Economists' Outlook

Housing stats and analysis from NAR's research experts.

National Baby Bust is Mirrored Among Home Buyers

The fertility rate declined in 2019 by 1% overall, which may not seem like a sizeable change until recognizing that the fertility rate is at all-time recorded low for the last 100 years. Fertility rates are defined by the number of births for 1,000 women aged 15-44 (women who are in childbearing years).

This trend is consistent among all racial groups of women. By race, the fertility rate has declined 2% for non-Hispanic white women, 1% for non-Hispanic black women, and 1% for Hispanic women.

Line graph: U.S. Fertility Rate, 1909 to 2019

The trend has been apparent among home buyers as well. Looking at buyers who have children under the age of 18 in the home, the share has declined from 58% in 1985 to just 33% in 2020. This trend has significant implications for home buyers. What is important to a buyer with children will be different than what a buyer needs without children in the home.

Line graph: Home Buyers Who Have Children Under the Age of 18, 1985 to 2020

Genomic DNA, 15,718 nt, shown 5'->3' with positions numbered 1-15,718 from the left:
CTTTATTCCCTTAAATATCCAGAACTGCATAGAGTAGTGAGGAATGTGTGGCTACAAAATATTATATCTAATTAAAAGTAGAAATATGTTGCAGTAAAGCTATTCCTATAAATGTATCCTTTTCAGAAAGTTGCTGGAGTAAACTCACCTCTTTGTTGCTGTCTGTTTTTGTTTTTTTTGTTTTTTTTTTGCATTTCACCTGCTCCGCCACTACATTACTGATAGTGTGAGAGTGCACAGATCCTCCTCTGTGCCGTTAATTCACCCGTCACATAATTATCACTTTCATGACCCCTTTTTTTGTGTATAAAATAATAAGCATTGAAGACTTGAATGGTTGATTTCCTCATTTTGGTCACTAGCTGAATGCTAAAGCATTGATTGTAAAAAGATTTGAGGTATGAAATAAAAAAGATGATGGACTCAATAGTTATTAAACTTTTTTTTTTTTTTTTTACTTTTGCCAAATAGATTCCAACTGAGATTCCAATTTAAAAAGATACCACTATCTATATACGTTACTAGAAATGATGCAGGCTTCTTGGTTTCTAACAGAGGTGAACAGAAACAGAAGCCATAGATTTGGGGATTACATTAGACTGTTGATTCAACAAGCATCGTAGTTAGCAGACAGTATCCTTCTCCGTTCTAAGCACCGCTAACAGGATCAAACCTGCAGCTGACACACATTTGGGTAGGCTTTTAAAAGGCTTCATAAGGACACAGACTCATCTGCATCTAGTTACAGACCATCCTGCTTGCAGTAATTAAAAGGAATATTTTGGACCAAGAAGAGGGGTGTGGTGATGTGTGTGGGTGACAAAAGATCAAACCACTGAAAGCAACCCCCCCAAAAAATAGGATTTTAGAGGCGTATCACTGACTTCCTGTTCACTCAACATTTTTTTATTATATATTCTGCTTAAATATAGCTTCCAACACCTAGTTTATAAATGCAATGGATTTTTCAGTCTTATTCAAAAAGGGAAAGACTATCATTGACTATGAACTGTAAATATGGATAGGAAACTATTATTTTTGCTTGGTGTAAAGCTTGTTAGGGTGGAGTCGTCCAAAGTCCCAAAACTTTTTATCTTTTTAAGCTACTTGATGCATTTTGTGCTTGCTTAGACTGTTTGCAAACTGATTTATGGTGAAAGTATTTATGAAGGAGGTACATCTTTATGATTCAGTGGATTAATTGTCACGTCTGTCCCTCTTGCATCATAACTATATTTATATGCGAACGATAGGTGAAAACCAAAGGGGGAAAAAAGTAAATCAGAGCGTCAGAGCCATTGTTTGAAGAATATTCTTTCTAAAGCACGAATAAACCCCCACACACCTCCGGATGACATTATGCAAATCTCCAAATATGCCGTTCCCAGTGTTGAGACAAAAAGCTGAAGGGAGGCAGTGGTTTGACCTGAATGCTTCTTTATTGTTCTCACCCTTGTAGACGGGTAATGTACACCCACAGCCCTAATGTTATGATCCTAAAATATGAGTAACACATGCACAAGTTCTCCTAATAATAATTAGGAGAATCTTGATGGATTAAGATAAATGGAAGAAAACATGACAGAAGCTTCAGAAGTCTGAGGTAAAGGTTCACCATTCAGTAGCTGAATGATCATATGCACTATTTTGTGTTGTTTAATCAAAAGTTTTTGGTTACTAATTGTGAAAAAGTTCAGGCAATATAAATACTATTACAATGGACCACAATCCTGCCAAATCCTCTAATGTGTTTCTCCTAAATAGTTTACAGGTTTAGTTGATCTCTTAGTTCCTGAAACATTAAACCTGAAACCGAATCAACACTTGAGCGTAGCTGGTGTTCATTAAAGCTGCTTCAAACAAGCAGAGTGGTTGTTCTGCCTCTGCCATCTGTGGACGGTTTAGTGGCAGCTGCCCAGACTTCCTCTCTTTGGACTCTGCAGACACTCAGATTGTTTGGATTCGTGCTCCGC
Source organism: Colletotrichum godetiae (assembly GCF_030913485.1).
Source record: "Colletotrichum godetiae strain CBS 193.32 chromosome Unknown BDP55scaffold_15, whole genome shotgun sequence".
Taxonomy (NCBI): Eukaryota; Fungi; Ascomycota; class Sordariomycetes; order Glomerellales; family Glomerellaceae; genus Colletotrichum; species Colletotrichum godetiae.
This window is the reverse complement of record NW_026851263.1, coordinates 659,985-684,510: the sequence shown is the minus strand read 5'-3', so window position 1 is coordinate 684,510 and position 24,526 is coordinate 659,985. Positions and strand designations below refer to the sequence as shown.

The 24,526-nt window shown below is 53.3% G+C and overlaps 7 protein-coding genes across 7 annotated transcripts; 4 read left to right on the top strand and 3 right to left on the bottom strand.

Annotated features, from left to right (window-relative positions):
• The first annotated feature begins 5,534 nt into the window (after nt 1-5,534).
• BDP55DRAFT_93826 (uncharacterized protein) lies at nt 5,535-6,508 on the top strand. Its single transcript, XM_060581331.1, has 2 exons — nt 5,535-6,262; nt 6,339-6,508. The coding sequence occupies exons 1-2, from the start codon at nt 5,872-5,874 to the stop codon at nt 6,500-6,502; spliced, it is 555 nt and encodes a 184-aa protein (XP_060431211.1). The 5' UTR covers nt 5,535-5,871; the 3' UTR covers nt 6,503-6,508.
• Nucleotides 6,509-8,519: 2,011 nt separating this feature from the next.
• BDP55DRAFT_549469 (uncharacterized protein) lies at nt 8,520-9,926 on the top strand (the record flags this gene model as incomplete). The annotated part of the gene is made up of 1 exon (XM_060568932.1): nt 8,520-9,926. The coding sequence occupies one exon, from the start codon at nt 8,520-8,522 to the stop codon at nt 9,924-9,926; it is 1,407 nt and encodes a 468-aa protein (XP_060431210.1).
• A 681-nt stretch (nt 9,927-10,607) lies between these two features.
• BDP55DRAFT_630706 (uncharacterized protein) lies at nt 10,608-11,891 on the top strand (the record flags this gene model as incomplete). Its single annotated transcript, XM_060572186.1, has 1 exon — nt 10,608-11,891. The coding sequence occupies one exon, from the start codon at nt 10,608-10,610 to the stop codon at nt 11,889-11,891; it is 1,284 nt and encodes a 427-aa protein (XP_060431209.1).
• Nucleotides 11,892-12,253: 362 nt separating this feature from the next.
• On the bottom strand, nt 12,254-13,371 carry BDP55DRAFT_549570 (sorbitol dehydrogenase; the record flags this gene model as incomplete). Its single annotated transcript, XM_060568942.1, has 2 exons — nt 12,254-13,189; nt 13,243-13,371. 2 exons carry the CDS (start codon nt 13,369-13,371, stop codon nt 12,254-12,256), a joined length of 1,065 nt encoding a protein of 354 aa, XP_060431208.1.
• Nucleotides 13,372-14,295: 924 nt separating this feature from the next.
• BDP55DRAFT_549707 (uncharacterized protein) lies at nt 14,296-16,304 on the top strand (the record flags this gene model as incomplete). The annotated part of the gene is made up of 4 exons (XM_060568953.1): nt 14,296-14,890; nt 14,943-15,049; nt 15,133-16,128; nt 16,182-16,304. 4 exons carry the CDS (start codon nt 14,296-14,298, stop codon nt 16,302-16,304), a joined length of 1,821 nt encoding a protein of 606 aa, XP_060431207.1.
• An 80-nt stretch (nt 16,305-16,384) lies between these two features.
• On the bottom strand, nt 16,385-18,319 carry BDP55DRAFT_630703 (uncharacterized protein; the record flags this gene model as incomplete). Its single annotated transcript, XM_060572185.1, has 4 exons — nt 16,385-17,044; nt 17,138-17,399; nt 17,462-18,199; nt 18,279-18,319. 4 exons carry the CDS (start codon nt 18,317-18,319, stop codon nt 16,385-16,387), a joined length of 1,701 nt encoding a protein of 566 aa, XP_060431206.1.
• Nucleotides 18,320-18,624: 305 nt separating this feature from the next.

The location preferences for those with children differ considerably and are often driven by schools. For example, 49% of parents rate quality of the school district, and 49% rate convenience to schools as a high priority. In comparison, just 11% of non-parents rate school quality important when buying, and 7% rate convenience to schools important.

Space is also a premium for buyers with children. For 19% of buyers with children in the home, the top reason to buy a home is for more space, which is true of only 6% of buyers with no children in the home. Parents purchase a home that is typically four bedrooms with 2,200 square feet, while those with no children typically purchase three-bedroom homes with 1,800 square feet.

The question is where will this trend lead? Will fertility rates continue to drop? Will there be a pandemic baby boom? Early indicators suggest the trend of a baby bust is continuing. A year ago, mothers who temporarily left the work force did so at higher rates than fathers and cited two main reasons: work in the service sector drying up, and unpaid domestic household duties such as childcare. For working moms, many made the choice to leave the workforce temporarily to care for their children or older adult relatives. They did so as childcare facilities closed, school went online, and nursing homes became unsafe for relatives. For these women, the idea of adding a new baby to the home may be dampened from both a financial perspective and a time and energy perspective. Additionally, for many women, the idea of having a child during a pandemic could induce fear of doctor visits and birth in a hospital room alone.

For now, we can watch the current trend and the impact to home buying through data in the Profile of Home Buyers and Sellers.